Healthcare Analytics: UIC alum pursues both Health Informatics and Health Information Management fields
Learn about UIC alum, Matt Michalik, and how he uses his HI and HIM knowledge in his role as a Analytics Consultant.
Healthcare Analytics: UIC alum pursues both Health Informatics and Health Information Management fields Heading link
Interested in the online Health Information Management (HIM) program and the online Health Informatics (HI) program, but unsure of the differences and which one to pursue?
Currently working as an Analytics Consultant at Blue Cross Blue Shield, Matt Michalik graduated with a Bachelor of Science in Health Information Management (BSHIM) and a Master of Science in Health Informatics (MSHI) from UIC. The healthcare background he received from his BSHIM degree, specifically in medical records and data points, helped “jumpstart” his advancement into the health informatics field. Matt reflects on the knowledge he gained in both programs, and how it helped him find his calling and turn it into a career.
Can you tell us a little bit about your career background?
After graduating with my MSHI, I got a job at Covance, now called Labcorp, which is a global contract research organization that oversees clinical and diagnostic testing. My work as a Data Manager was to work with clients, such as pharmaceutical companies, to help manage all their data from clinical trials.
I now work as an Analytics Consultant for Blue Cross Blue Shield where I build reports and work with membership data to help standardize the company’s products, such as the insurance plans that are purchased by smaller employers. I manage client portfolios, build out data trends, and do a lot of dashboarding.
How did you become interested in the Health Informatics (HI) and Health Information Management (HIM) fields?
I was always interested in doing something in healthcare. When I was pursuing my undergraduate degree at UIC, I wanted to go into pharmacy, but I didn’t want to be on the patient side of things. I had a friend that was in the HIM field and he told me it was the perfect intersection between technology, business, and healthcare without working directly with patients, seeing blood, or doing any clinical work. I’m a very technical person and I love working with data and records, so the HIM degree seemed liked the perfect opportunity. In a quick 2 years, I graduated with my BSHIM.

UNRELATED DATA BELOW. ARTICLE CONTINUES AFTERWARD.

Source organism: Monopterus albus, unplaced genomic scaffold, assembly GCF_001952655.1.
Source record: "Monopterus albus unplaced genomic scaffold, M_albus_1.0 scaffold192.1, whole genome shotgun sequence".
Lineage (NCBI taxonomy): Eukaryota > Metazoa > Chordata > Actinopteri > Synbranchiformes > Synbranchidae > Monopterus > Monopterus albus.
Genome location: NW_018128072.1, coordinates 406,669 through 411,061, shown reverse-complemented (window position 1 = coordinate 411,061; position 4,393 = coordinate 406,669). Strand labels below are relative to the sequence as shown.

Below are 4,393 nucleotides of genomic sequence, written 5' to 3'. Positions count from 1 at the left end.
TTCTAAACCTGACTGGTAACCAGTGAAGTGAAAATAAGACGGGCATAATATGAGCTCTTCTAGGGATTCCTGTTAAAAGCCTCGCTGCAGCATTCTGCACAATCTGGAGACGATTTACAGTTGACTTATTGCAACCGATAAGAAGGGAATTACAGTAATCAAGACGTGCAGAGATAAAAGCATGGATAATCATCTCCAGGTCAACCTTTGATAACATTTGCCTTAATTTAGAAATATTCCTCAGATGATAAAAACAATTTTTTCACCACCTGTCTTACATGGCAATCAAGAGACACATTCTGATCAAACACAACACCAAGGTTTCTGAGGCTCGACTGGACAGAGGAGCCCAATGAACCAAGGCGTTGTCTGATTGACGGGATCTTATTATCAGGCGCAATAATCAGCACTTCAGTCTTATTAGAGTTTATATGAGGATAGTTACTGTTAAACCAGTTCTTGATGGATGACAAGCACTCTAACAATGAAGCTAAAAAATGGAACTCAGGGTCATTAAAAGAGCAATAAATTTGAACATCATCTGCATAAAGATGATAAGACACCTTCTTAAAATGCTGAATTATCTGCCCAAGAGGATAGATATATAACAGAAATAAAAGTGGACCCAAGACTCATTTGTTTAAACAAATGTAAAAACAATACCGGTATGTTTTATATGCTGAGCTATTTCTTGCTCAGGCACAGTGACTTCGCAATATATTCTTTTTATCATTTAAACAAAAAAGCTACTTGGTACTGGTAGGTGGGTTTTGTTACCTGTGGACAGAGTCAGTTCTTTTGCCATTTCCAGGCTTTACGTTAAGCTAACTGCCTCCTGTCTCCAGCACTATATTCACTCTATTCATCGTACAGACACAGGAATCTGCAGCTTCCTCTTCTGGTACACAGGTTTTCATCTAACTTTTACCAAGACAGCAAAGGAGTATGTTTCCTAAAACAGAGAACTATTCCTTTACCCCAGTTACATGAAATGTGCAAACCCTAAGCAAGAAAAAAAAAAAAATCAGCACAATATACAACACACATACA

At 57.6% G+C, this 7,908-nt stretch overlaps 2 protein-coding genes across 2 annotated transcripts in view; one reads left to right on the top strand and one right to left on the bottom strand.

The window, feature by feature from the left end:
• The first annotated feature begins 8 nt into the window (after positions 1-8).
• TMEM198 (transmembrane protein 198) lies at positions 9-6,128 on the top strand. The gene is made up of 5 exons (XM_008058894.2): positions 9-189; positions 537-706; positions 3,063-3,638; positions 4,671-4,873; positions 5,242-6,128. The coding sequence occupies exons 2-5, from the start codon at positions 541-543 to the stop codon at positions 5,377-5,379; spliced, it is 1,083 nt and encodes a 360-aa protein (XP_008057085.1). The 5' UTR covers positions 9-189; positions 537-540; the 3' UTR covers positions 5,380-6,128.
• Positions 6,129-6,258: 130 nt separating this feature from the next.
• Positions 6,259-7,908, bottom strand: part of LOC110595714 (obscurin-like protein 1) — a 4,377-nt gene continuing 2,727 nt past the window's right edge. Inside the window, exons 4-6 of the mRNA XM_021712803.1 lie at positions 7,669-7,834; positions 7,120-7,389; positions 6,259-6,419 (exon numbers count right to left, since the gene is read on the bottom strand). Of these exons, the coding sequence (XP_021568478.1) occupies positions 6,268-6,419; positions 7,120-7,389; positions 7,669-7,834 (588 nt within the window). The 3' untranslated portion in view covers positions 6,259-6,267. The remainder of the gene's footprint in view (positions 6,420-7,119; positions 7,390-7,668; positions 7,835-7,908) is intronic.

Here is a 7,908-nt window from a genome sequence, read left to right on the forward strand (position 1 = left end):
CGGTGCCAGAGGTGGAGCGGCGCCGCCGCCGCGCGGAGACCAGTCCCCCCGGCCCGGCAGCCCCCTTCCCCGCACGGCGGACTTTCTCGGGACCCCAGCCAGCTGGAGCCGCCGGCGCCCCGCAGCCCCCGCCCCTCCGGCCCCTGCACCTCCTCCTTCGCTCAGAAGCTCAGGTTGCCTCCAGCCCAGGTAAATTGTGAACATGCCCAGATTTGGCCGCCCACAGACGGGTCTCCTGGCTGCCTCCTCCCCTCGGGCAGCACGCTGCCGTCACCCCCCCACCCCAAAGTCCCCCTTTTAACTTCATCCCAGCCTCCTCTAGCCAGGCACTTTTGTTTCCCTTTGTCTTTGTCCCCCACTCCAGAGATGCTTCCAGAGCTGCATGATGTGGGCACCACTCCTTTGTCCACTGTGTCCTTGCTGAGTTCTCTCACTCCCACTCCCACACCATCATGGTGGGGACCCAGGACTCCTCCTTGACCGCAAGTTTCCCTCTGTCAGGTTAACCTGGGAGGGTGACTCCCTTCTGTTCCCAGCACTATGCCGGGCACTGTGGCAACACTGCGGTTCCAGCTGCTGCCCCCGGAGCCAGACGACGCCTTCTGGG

Since the HIM field is more focused on medical records, I realized I was more interested in analyzing patients and trends, so I then decided to pursue my MSHI degree. Since I had already graduated from the HIM field, it was an easy transition into the HI program. The degree also has a concentration in data science that focuses on advanced data, coding, and databases, and since I’m nerd for all that tech-related stuff, it was the perfect match.
How did your education in the HI and HIM program help you in your current job and career progression?
My BSHIM degree was very helpful because it gave me a background in healthcare, specifically in medical records and data points, that gave me a jumpstart into the HI field. There were a couple of my peers in my MSHI program that came from different backgrounds within healthcare, and they struggled a bit to get up to speed, so having that HIM background really helped me get going.
Having my HI degree has helped me understand how data moves through many different systems and databases and how to report data to clients, such as building reports and data dashboards. A big thing in the healthcare industry is also learning how to keep data clean. Keeping data usable and clean has been so important in my line of work in health informatics.
What advice would you give to prospective students?
Be on top of your calendar. The HI and HIM online programs are intensive and go by quickly because they are 8-week courses. I recommend pacing yourself to avoid getting overwhelmed. As long as you’re on top of your assignments and due dates, you should be good.
The professors are also supportive and knowledgeable in the field, so if you need help, ask! Everyone is very willing to help.